The intensifying health crisis has led the authorities to quarantine at least 56 million people living in central China’s Hubei Province. In the picture above, people wearing face masks to avoid the disease queue to take a taxi at the Beijing railway station on January 27
China’s central government has sent around 6,000 doctors to Wuhan from across the nation to help the city deal with the outbreak. In the picture above, a medical worker attends to a patient in the intensive care unit at Zhongnan Hospital of Wuhan University in Wuhan on January 24
Incredible time-lapse footage has captured the city’s first coronavirus hospital, Huoshenshan or Fire God Mountain Hospital, starting to take shape after just four days of construction.
The emergency facility is situated in the western suburbs of Wuhan, the epicentre of an outbreak of the novel coronavirus.
The authorities have instructed four construction companies to toil through the Chinese New Year holiday in order to complete the six-acre, 1,000-bed medical centre in Caidian District in a week. It is expected to receive its first patients on February 3, according to state media.
The second hospital in Wuhan, named the Leishanshan or Thunder God Mountain Hospital, is situated in Jiangxia District, a suburban area to the south of the city centre.
Construction started on Saturday and the hospital is set to have two buildings containing a total of 1,500 beds, according to Xinhua News Agency. Around 2,000 medical workers are expected to treat patients in the special 7.4-acre centre, it is reported.
Another hospital is being built in Zhenzhou in central China’s Henan Province.
LATEST DEVELOPMENTS OF CORONAVIRUS
- India is preparing to evacuate all willing citizens from Hubei province, of which Wuhan is the capital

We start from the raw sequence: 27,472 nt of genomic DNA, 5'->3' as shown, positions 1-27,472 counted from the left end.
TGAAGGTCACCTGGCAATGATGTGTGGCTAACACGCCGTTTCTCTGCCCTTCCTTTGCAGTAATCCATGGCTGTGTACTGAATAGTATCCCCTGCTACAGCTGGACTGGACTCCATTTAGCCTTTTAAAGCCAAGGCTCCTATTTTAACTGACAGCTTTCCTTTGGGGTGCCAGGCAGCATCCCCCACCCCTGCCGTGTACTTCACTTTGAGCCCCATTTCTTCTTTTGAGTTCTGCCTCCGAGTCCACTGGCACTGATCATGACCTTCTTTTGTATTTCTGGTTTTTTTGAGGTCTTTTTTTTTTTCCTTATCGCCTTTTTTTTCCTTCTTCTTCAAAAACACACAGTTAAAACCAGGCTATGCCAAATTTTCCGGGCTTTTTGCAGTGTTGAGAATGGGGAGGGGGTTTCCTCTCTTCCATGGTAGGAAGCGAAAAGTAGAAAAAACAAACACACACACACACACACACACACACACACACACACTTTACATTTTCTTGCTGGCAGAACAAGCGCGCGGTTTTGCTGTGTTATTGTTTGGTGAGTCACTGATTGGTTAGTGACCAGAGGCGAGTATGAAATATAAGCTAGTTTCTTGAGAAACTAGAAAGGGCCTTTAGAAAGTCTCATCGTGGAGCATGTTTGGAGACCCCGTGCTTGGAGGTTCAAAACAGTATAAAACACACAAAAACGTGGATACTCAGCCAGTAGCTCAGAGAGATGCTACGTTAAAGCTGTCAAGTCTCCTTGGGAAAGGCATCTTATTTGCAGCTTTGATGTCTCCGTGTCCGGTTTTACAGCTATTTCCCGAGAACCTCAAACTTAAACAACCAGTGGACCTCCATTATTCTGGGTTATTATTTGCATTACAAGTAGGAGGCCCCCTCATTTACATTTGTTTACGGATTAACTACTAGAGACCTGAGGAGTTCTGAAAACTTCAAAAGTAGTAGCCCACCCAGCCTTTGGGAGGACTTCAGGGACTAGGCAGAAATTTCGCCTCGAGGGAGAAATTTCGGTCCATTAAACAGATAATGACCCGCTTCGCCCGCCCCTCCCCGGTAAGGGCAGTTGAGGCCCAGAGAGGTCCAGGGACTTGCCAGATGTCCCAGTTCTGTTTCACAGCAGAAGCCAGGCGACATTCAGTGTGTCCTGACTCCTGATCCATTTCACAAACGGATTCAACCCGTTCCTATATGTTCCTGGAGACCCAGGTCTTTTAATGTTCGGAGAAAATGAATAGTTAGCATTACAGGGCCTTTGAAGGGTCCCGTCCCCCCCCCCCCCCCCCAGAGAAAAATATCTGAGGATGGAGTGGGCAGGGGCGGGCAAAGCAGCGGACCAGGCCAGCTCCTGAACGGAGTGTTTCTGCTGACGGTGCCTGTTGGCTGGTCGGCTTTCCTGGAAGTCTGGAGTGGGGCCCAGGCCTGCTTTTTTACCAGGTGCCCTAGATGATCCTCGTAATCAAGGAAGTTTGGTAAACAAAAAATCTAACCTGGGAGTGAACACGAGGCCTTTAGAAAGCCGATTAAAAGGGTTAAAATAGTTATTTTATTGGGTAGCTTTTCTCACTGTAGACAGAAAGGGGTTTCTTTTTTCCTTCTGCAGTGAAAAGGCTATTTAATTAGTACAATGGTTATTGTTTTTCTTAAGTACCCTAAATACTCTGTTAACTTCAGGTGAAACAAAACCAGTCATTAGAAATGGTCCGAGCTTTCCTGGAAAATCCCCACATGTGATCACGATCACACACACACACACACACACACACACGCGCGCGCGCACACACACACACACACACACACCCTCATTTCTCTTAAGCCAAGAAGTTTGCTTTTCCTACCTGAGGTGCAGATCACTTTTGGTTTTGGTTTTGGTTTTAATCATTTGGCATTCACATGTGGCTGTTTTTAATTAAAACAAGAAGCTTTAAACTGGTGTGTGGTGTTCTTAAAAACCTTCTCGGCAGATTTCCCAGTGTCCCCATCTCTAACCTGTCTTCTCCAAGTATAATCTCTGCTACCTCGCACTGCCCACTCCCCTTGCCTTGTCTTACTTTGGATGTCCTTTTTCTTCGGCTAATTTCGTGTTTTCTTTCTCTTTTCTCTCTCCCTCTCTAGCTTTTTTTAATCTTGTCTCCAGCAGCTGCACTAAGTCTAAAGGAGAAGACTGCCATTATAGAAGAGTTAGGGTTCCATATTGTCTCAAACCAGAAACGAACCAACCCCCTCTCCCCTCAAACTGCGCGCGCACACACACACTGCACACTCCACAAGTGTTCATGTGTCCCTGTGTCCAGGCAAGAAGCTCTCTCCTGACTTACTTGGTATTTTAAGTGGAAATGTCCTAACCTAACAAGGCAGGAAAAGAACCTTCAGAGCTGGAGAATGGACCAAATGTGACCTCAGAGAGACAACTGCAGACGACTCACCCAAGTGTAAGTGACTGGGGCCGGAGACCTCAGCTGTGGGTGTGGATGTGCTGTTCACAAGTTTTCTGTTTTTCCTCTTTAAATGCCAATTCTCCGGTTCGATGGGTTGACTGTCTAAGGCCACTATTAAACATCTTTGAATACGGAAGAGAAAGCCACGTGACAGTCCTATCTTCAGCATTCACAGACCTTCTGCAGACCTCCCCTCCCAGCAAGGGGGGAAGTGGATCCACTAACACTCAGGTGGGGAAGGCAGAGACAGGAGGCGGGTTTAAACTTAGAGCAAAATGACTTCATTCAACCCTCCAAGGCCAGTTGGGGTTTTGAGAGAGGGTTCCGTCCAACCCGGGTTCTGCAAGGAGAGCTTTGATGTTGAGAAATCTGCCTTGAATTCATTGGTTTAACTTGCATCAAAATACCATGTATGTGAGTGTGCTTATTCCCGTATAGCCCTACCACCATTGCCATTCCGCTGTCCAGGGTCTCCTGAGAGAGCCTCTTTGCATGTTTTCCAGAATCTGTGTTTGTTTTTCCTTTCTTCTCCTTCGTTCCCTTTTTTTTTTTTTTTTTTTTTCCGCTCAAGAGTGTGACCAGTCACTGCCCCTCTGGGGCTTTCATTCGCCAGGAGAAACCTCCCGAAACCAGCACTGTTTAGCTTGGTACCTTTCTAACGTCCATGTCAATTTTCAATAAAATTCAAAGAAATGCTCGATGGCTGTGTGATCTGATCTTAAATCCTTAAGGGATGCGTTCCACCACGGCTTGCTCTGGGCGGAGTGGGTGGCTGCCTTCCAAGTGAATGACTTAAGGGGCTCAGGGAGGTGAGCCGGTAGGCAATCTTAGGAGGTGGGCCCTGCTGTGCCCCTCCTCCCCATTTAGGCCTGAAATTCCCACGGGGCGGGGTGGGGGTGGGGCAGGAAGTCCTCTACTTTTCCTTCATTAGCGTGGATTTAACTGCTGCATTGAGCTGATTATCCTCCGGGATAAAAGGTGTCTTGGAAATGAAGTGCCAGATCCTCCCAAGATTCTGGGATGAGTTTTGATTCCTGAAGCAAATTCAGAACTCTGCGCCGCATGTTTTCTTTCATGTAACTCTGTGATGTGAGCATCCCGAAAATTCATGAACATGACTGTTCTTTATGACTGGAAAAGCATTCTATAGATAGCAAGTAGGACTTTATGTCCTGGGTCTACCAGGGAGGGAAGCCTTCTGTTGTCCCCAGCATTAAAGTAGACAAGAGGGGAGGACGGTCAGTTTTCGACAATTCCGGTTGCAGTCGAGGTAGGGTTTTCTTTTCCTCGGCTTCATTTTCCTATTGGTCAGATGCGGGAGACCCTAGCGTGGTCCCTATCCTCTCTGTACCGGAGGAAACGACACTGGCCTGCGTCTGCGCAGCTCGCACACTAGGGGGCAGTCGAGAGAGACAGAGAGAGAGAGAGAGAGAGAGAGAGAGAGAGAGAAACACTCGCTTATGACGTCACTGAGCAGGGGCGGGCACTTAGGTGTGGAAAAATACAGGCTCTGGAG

- Russia has closed its border with China in the regions of Jewish Autonomous Oblast, Khabarovsk and Amur
- Japan , South Korea and France have all planned charter flights to pull their citizens out of Wuhan later this week
- World Health Organisation chief, Tedros Adhanom Ghebreyesus, said he was happy with China’s efforts to contain the outbreak after visiting with politicians in Beijing yesterday. He urged the world to stay calm
The 33-year-old caught the disease in his home country on January 21 from a colleague who was visiting from China and later became ill on her flight home. She was from Shanghai but had recently visited her parents in Wuhan.
Fears of the deadly coronavirus, which has now infected nearly 6,000 people, spreading around the world are growing as the German man’s case is one of four – men in Vietnam, Japan and Taiwan have also been infected at home.
Countries around the world are starting to cut ties with China and pull their citizens out of the crisis-hit Hubei region, where the virus emerged in the city of Wuhan.
Hong Kong’s leader today held a press conference during which she wore a face mask and said the city would stop all high-speed trains and ferries to the mainland, halve the number of flights and stop giving visas to visitors from China.
Four cases around the world have confirmed the coronavirus is spreading from person to person outside of China among people who have not visited the country.
A Japanese bus driver in his 60s, working in the city of Nara, was infected after driving for two groups of people visiting from Wuhan, and a Vietnamese man caught the virus from his father who had recently returned from a visit to China.
In Australia, paramedics in hazmat suits were today seen at the luxury Peppers Broadbeach hotel on the Gold Coast and stoked coronavirus fears when they ushered a masked patient into an ambulance.
And a health minister in Thailand today admitted that the country is ‘not able to stop’ the spread of the virus there, where 14 people have been infected – the most in any place outside of China.
But China is maintaining a solid front – President Xi Jinping today said the nation would ‘win the battle against the devil virus’ and a Chinese scientist said he thinks the outbreak and the ‘battle of Wuhan’ will peak in 10 days’ time.
Wuhan remains in lockdown and one British man living there said he and his wife and nine-month-old daughter are too afraid to leave their home so are living off leftover food from a New Year dinner.